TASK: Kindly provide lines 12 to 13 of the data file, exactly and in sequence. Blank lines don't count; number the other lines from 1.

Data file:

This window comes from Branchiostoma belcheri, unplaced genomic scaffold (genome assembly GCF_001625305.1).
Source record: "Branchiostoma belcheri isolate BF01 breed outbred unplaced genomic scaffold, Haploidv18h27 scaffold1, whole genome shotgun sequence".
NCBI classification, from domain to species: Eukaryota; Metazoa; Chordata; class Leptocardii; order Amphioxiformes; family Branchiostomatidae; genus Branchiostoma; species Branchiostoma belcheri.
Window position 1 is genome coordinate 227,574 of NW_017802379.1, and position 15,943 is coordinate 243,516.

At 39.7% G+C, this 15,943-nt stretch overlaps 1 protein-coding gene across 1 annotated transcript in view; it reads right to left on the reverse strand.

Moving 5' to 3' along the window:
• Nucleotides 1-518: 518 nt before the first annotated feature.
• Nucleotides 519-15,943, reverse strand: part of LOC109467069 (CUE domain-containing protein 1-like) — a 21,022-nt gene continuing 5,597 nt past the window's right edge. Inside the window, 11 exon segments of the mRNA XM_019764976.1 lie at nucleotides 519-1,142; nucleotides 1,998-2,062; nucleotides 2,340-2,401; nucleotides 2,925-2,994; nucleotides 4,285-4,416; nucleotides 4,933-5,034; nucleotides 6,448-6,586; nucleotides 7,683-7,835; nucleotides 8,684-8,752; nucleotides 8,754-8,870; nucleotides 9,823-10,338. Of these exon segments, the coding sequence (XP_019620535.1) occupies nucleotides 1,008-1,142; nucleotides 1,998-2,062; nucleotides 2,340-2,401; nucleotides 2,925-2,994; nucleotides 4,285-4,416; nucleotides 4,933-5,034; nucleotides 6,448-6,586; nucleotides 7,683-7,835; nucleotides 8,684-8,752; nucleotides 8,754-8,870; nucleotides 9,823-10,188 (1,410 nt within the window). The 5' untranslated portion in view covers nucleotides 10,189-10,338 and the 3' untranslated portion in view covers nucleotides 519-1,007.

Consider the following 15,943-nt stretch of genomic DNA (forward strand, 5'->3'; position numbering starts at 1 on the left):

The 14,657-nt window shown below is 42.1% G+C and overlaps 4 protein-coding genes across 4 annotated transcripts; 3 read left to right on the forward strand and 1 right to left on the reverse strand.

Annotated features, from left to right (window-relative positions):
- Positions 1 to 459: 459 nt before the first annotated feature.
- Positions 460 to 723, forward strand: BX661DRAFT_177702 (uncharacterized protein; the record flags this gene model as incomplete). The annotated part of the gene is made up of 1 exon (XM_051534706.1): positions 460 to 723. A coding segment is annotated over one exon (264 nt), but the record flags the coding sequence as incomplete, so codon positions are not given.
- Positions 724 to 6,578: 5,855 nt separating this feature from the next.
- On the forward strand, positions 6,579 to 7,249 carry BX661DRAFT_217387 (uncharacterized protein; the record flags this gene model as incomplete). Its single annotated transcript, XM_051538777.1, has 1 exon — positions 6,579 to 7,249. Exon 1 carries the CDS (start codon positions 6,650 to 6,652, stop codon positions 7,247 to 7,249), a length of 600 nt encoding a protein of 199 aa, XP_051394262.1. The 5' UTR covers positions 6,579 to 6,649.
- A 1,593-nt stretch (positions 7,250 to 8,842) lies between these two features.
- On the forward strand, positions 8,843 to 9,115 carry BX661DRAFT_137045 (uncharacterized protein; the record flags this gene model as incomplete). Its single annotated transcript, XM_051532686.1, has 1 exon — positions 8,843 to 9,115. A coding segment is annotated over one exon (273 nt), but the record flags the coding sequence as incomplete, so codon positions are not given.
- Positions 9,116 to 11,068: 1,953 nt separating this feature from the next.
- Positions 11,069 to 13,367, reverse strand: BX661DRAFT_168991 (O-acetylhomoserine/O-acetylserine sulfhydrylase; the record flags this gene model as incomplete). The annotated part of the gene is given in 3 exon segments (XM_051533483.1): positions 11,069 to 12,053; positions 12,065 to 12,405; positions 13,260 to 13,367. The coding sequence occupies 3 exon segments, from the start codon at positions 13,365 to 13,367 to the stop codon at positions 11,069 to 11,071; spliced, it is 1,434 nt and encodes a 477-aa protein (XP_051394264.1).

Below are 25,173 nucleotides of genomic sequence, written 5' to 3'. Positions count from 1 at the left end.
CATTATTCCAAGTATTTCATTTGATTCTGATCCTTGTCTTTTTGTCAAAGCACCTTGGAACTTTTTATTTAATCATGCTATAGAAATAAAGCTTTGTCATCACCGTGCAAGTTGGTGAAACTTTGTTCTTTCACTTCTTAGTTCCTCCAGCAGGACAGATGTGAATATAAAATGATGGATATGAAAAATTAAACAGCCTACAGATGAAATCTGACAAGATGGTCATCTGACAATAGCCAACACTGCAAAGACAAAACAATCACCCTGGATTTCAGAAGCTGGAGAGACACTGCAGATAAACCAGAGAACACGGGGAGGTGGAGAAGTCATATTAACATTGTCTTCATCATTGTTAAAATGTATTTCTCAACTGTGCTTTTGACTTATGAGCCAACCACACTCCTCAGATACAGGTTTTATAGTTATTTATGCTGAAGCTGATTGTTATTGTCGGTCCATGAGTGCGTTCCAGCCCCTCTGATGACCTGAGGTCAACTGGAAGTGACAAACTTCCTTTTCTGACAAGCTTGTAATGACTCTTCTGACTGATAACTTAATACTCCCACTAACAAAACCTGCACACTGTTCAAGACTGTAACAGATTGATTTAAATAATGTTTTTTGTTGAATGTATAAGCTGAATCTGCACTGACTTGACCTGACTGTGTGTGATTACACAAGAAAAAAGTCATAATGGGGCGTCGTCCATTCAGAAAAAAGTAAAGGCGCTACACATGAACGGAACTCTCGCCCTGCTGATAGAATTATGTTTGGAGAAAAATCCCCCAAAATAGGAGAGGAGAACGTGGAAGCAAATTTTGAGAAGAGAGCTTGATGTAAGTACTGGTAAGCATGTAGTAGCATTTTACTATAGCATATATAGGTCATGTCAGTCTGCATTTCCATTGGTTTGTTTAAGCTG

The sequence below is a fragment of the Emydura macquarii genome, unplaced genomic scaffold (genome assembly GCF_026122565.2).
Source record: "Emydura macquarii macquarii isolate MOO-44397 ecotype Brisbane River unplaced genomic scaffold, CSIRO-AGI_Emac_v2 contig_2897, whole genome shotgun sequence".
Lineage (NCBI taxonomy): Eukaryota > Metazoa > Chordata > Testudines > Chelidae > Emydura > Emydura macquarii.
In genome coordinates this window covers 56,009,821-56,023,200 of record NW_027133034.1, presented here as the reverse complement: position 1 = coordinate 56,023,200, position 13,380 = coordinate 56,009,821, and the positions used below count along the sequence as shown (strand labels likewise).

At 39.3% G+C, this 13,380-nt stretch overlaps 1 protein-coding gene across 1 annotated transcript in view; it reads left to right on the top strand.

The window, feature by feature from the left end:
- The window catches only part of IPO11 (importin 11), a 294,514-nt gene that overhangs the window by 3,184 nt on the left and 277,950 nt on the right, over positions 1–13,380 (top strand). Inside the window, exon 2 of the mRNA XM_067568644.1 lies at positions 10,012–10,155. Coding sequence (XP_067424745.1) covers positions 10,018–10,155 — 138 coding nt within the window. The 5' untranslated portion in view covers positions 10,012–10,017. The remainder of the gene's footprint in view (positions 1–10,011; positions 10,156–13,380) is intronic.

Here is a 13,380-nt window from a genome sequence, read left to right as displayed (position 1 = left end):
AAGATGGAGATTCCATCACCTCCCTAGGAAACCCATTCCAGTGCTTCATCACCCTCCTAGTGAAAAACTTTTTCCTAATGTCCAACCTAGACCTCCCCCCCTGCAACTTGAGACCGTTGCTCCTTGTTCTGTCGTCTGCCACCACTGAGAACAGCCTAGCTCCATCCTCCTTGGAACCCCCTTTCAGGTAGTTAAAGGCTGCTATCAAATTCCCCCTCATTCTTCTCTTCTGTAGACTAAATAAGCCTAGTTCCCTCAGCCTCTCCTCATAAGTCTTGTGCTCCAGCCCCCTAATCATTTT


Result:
- Positions 1 to 459: 459 nt before the first annotated feature.
- Positions 460 to 723, forward strand: BX661DRAFT_177702 (uncharacterized protein; the record flags this gene model as incomplete). The annotated part of the gene is made up of 1 exon (XM_051534706.1): positions 460 to 723. A coding segment is annotated over one exon (264 nt), but the record flags the coding sequence as incomplete, so codon positions are not given.